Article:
(b Prague, 30 Sept 1935; d Prague, 22 June 1999). Czech composer. He studied at the Prague Conservatory (1952–6) with Bořkovec and at the Prague Academy of Musical Arts (1956–60) with Hlobil and Bořkovec. The first of his works to be publicly performed was Čtyři skladby (‘Four Pieces’) for violin and piano (1954); he took his diploma with the Second Symphony. After graduating he worked with the Vít Nejedlý Military Ensemble and his works were received with increasing approval. He won several Czech prizes as well as a UNESCO award for Patnáct listů podle Dürerovy Apokalypsy (‘15 Prints after Dürer’s Apocalypse’) in 1966 and the 1969 Italia Prize for his score for Peter Weigl’s film Bludiště moci (‘Labyrinth of Power’).
Having adopted a tonal, thematic style at the outset of his career, he began to employ contemporary techniques from the mid-1960s; works from this period display a tendency towards new expressive and compositional means, in particular the use of aleatory techniques. Melody, its repetition and modification, however, remained at the core of his music. In later works Fišer returned to determinate notation. Typical is the concentration on clearly defined contrasts within confined spaces, a principle most apparent in Fišer’s single-movement sonatas. His aesthetic is characterized by a broad range of interests: Nářek nad zkázou města Ur (‘Lament for the Destruction of the City of Ur’) is a setting of Sumerian texts, Písně pro slepého krále Jana Lucemburského (‘Songs for Blind King John of Luxemburg’) takes its inspiration from the Middle Ages, and other works draw on great works of art, or from theorists such as Galileo and Einstein. His works often have an air of celebration or warning.
Dramatic: Lancelot (op, 1, E. Bezděková), 1959–60, Prague, 19 May 1961; Dobrý voják scvejk [The Good Soldier Schweik] (musical), Prague, 1962; Istanu (melodrama), spkr, a fl, 4 perc, 1980; Oslovení hudby [Addressing Music] (melodrama, J. Pilka), spkr, str qt, pf, 1982, arr. str qt, 1982; Večný Faust [The Eternal Faust] (TV op, Bezděková and J. Jireš), 1983–5; c300 film, TV scores
Orch: Chbr Conc., pf, chbr orch, 1965; Patnáct listů podle Dürerovy Apokalypsy [15 Prints after Dürer’s Apocalypse], 1965; Double, 1970; Report, wind, 1971; Lament, chbr orch, 1972; Labyrint, 1977; Serenády pro Salzburg, chbr orch, 1978; Albert Einstein, org, orch, 1979; Meridian, 1980; Pf Conc., 1980; Romance, vn, orch, 1980, pf red.; Centaures, 1983; Conc., 2 pf, orch, 1983; Pastorela per Giuseppe Tartini, gui, chbr orch, 1995; Sonata per Leonardo, gui, chbr orch, 1995; Sonata for Orch, 1997; Vn Conc., 1997
Choral: Caprichos, chorus, ens, 1967; Requiem, S, B, double chorus, orch, 1968; Nářek nad zkázou města Ur [Lament for the Destruction of the City of Ur], S, B, 3 spkrs, children’s chorus, speaking chorus, chorus, 7 timp, 7 bells, 1970; Ave Imperator, male chorus, vc, 4 trbn, perc, 1977; Róže [The Rose], chorus, 1977; Per Vittoria Colona, female chorus, vc, 1979; Znamení [The Sign] (O. Bŕezina), solo vv, chorus, orch, 1981; Sonata (textless), chorus, pf, orch, 1984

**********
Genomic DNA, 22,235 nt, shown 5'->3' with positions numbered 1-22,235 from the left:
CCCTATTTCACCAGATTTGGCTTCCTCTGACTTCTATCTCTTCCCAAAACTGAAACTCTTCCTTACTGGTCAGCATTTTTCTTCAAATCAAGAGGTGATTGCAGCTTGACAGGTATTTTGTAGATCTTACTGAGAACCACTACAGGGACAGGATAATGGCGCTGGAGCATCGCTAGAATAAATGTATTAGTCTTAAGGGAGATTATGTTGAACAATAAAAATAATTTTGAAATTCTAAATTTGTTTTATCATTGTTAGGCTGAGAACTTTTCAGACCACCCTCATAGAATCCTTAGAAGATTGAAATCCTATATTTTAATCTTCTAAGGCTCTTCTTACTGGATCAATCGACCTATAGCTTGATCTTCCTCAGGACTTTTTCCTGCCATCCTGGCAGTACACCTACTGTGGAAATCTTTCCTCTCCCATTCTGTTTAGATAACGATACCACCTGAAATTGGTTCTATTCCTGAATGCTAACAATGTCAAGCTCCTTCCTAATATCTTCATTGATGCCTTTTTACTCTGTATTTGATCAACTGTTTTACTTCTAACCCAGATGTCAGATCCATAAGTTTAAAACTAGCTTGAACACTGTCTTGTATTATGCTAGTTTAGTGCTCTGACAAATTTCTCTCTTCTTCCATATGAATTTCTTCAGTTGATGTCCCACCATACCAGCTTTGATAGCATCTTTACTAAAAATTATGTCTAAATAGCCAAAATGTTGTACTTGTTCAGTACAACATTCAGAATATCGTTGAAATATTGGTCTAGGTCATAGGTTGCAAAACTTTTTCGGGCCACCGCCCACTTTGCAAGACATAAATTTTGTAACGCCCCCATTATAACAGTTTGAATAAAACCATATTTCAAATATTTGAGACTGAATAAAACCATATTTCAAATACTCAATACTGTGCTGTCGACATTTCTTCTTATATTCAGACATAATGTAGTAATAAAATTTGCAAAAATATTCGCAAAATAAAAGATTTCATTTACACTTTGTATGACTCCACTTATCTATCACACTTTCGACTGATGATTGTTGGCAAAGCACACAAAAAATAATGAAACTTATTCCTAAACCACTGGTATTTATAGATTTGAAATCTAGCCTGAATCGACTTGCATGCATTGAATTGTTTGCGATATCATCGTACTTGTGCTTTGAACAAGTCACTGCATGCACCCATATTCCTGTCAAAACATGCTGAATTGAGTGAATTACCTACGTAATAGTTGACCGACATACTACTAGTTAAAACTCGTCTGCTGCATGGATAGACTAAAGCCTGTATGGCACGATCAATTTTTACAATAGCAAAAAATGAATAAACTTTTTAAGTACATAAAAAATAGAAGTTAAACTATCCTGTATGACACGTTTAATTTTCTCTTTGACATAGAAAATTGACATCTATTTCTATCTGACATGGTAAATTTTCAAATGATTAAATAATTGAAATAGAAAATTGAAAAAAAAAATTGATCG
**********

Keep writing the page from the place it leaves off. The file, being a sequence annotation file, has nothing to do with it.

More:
Solo vocal: Má lásko [My Love] (V. Šefl), fragments, T, pf, 1980; Zapomenuté písně [Forgotten Songs] (Romany texts), Mez, a fl, va, pf, 1985; Oh cara addio (aria), S, str qt, 1987; Sbohem lásko [Goodbye, my Love] (Šefl, M. Sarcone), S, pf, str qt, 1988; Písně pro slepého krále Jana Lucemburského [Songs for Blind King John of Luxemburg] (medieval texts)
Chbr and solo inst: Ruce [Hands], sonata, vn, pf, 1961; The Relief, org, 1964; Crux, vn, timp, bells, 1970; Sonata, vc, pf, 1975; Variations on an Unknown Theme, str qt, 1976; Pf Trio, 1978; Sonata, 2 vc, pf, 1979; Testis, str qt, 1980; Sonata ‘In memoriam Terezín’, vn, 1981; Str Qt, 1983–4; Sonata, vc, 1986; Impromtu, cl, pf, 1987; A pravila Rut [And Quoth Ruth], str qt, 1988; Sonata, va, str qt, 1988; Hommage à Edgar Allen Poe, fl, perc, 1989; Sonata, va, str qt, 1991; Träumen und Walzer, pf, 1996; Dialog, tpt, org, 1997; 8 pf sonatas
Principal publishers: Panton, Peters, Státní hudební vydavatelství, Supraphon
M.Kuna: ‘Na slovo o hudbě s Lubošem Fišerem’ [On the words and music of Fišer], HRo, xxxi (1980), 418–20
Fiseysky, Aleksandr V.
(b Moscow, 27 Feb 1950). Russian organist and teacher. He was a student at the Moscow State University from 1970 to 1975, studying the organ with Leonid Royzman and the piano with Vera Gornostayeva; he undertook postgraduate studies with Leo Kramer (Germany) and Daniel Roth (France) and took the doctorate in organ performance in 1982 at the Moscow Conservatory. He made his début in 1974 in the Minsk concert hall of the Belarusan State PO, became the orchestra’s organist in 1975 and later played with the Moscow Television and Radio Orchestra. In 1990 he was appointed artistic director of the Soviet Cultural Foundation organ centre and, from 1992, president of the V. Odoyevsky organ centre. Fiseysky is known for his interpretations of Bach, Franck and Glazunov. A regular broadcaster on many international networks, he has made numerous recordings and has given first performances of several contemporary Russian works. He has written articles on the organ history of Russia for MGG and Österreichisches Orgelforum (1992). Fiseysky has performed at many international festivals, including those at Lucerne, Berlin, Vienna, Tokyo, London and Copenhagen, and has sat on the juries of international organ competitions such as Calgary (1994) and St Albans (1995).